The Seagull

By Anton Chekhov, adapted by Hilary Bell. State Theatre Company of South Australia. State Theatre Company Scenic Workshop, Adelaide Festival Centre. February 21 - March 16, 2014.

For its Adelaide Festival production of The Seagull the State Theatre Company of South Australia uses traverse staging with minimal stage dressing and props as an inspired means of disengaging audience members from their surrounds, effectively immersing them only in the mood and story of this 1890’s classic piece.

Sensitively directed by Geordie Brookman and staged in the State Theatre Company’s atmospheric Scenic Workshop, the Company’s production of Anton Chekhov’s famous play is a new adaptation by Australian playwright Hilary Bell.


FORM Dance Projects and Riverside Theatres present Dance Bites 2014. Lennox Theatre, Riverside Theatres Parramatta. 26th February to 1st March 2014.

Form and Dance Bites have brought some exciting new choreography and performers to their audiences. Reflect is no exception. In fact, the choreography is so intricately specific that one has to marvel at the creative concentration and collaboration of choreographer Sue Peacock and production designer Andrew Lake and the time it must take to conceive and plan a piece such as this.

Wuthering Heights

By Emily Bronte, adapted by Vince Foxall. Directed by Greg Carroll. The Australian Shakespeare Company. Rippon Lea Estate till 13th March, 2014.

The setting is sublime, the lawns of Rippon Lea House at twilight, the audience picnicking in front of the simple rostrum stage, the gloriously formal array of trees and shrubs as the backdrop. And then there is Wuthering Heights, Emily Bronte’s sprawling Gothic novel adapted by Vince Foxall (who has received acclaim that continues to baffle me).


By Suzie Millier. Barking Gecko Theatre Company. Directed by John Sheedy. Studio Underground, State Theatre Centre of WA. Feb 22 - March 1, 2014.

Barking Gecko Theatre Company presented this World Premiere production, by Suzie Millier, as part of the Perth International Arts Festival.

ONEFIVEZEROSEVEN is the middle offering in a trilogy that began with Driving Into Walls and follows an Australia-wide investigation into the ideas and views of teenagers. The opinions and voices of over 1200 teens became the themes and stories of this piece, named for the average number of items in a teenager's bedroom, that combines apparently verbatim theatre with dance and movement.

The Last of the Red Hot Mamas

Marika Aubrey. Neil Gooding Productions. Hayes Theatre Co. Sundays Feb 16 – Mar 2, 2014.

Audience members of my generation will remember 1960s black and white TV broadcasts of older, amply-proportioned American singer Sophie Tucker, whose life and career are now joyously celebrated in Marika Aubrey’s cabaret The Last of the Red Hot Mamas.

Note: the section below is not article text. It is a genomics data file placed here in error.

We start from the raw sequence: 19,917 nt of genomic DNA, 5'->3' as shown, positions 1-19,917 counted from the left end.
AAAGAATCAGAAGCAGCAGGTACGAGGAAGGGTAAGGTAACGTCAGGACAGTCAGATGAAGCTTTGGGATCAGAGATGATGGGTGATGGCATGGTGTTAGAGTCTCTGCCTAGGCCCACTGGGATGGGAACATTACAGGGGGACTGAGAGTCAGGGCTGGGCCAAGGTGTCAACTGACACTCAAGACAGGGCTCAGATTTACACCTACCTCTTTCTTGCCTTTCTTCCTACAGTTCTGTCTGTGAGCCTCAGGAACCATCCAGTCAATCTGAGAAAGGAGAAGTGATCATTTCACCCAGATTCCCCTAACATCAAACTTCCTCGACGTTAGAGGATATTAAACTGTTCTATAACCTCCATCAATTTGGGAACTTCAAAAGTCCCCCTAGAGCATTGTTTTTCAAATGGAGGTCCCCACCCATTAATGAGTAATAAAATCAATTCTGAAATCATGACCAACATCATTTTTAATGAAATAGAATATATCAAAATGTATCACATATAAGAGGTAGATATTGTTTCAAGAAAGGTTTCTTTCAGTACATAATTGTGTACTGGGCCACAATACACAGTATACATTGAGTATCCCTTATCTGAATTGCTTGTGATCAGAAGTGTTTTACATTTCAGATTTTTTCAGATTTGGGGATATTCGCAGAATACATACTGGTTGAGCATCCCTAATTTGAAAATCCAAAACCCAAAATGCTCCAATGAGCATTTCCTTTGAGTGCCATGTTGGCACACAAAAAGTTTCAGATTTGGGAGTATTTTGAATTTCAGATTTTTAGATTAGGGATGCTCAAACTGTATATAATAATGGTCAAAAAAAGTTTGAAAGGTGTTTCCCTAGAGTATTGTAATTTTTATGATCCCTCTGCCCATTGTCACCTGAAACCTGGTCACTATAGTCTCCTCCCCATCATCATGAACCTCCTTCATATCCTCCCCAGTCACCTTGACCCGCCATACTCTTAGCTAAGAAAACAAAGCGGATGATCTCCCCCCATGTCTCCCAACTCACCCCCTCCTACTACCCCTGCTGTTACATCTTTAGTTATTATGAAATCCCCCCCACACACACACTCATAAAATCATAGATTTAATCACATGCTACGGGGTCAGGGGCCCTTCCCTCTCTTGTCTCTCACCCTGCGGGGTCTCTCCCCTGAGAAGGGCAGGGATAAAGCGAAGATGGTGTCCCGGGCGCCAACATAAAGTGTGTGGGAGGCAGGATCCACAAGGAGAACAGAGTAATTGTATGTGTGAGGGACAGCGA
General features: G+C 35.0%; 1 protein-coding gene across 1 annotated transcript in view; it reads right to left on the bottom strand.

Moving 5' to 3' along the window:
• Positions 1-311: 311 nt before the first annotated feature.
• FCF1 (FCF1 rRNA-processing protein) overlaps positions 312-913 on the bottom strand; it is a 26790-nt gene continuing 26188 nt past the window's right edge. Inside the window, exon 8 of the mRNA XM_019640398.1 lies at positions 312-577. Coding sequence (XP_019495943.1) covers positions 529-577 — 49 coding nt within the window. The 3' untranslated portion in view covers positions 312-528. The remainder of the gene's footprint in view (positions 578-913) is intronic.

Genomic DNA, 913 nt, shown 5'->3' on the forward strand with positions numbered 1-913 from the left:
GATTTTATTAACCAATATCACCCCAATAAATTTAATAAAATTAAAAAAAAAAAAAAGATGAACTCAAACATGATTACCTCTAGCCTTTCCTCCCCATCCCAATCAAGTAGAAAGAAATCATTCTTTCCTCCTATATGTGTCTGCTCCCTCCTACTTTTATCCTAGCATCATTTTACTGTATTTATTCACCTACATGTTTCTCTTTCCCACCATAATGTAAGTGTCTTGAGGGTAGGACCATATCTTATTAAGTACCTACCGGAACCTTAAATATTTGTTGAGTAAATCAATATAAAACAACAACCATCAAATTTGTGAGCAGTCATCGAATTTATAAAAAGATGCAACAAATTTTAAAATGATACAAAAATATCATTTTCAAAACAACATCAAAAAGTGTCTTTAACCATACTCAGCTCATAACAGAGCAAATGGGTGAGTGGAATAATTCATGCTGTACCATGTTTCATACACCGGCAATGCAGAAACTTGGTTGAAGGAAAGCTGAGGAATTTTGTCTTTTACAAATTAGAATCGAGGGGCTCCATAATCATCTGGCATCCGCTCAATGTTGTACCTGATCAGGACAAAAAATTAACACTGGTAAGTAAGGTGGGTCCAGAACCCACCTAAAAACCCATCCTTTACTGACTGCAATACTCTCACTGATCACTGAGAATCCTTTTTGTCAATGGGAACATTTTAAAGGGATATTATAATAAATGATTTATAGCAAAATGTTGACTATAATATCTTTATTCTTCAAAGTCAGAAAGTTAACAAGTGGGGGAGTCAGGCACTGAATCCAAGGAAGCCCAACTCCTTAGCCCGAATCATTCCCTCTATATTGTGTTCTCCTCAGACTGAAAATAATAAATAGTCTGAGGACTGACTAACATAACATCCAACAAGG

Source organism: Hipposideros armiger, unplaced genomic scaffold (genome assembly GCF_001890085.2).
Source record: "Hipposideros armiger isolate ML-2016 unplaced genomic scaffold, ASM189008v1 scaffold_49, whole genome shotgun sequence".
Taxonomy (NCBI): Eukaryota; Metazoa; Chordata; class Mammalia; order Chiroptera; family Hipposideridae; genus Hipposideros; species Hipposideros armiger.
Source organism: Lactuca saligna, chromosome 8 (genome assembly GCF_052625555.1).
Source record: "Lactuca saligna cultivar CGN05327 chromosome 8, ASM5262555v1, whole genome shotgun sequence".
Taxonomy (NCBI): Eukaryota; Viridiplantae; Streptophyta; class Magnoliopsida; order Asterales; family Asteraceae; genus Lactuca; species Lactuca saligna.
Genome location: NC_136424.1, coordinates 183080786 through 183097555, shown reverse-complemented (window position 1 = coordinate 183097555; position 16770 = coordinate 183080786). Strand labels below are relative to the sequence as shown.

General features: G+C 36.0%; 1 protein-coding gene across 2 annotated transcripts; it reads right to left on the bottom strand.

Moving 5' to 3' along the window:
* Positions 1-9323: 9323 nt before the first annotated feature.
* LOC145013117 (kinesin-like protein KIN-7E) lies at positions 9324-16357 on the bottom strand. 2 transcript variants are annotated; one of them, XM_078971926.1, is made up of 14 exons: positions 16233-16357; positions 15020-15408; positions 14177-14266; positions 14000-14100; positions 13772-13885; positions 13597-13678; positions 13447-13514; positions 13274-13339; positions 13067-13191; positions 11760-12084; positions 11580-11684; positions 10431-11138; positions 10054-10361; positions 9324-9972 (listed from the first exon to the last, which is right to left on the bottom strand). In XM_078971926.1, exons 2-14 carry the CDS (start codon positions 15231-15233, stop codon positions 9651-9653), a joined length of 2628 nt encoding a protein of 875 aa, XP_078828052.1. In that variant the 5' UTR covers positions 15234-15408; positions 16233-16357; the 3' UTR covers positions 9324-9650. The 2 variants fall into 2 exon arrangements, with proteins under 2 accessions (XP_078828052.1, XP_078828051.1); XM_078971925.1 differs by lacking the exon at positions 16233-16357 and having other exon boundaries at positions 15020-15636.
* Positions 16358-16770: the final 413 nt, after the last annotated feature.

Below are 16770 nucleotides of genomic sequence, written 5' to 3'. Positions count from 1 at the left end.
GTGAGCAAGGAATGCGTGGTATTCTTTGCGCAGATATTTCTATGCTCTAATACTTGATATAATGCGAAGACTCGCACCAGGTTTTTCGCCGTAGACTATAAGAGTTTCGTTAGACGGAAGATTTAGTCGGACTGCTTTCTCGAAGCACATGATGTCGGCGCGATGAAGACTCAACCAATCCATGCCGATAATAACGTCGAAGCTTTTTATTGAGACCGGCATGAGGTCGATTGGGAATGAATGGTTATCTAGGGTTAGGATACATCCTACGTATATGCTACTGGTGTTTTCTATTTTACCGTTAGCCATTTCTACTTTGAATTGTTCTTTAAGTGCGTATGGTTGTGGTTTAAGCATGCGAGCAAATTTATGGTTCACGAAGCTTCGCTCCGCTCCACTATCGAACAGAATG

Fewer will know of her early career struggles, blacking her face with burnt cork, though maybe they’ll recall similar Black and White Minstrel variety shows which lingered on the Tivoli circuit into the 1960s, and beyond that on TV.

Below Babylon

Directed by Ashley Tardy and Finn Gilfedder Cooney. Bitten By Productions. Revolt Theatre, Kensington Vic. February 18 – March 1.

Below Babylon, a new play from Bitten By Productions, is a piece that’s full of potential. Set in a dystopian world of gun-wielding “enforcers”, it concerns Lincoln, a former member of this mysterious profession, who’s waiting for his past to catch up with him, ie for his nemesis to track him down and finish him off.

Embroidery Girl

China Wuxi Dance Group. State Theatre, Sydney, February 18 & 19, Palais Theatre, Melbourne, February 22 & 23, 2014.

Last Wednesday night, the State Theatre was packed seat for seat by Sydney’s Chinese-Australian community, who all rocked up in high anticipation for the China Wuxi Group’s much acclaimed production of Embroidery Girl.


By Robert Armstrong. Blancmange Productions / Adelaide Fringe. The Bakehouse Theatre. February 24-March 1, 2014

Summer of Blood has its tongue firmly in its cheek, which is probably a good thing because tongues are amongst only a few parts of various bodies not ripe for slashing or shooting in this slick and funny spoof on horror movies.

Movies about serial killers are always gory, but there’s just as much gore in the creation of them in Blancmange Productions’ screwball comedy.


By Hannie Rayson. The Stirling Players (SA). Stirling Community Theatre. February 21-March 8, 2014.

Adelaide’s Stirling Players’ production of Hannie Rayson’s confronting and provocative play Inheritance is innovative in its staging, while the interpretation is graphic in presenting the story’s family issues, endemic prejudice and the stark realities of farming life in rural Australia.

Atlantis: In Concert

Written by Matthew Robinson. Directed by Chris Parker. Chapel off Chapel (Vic) World Premiere 23rd Feb, 2014.

One of the greatest thrills for any theatre lover is to be there at the birth of something truly special. Last night a packed house (you couldn’t move for the extra chairs) witnessed the birth (and death) of Atlantis, a remarkable piece of work sired by the extraordinary Matthew Robinson, whose talent is, quite simply, mind-blowing. Musically, it is epic in scope with sophisticated and witty lyrics. Robinson himself says it has been described as AIDA mated with Children of Eden (Stephen Schwartz’s epic musical). The analogy is not far from the truth.

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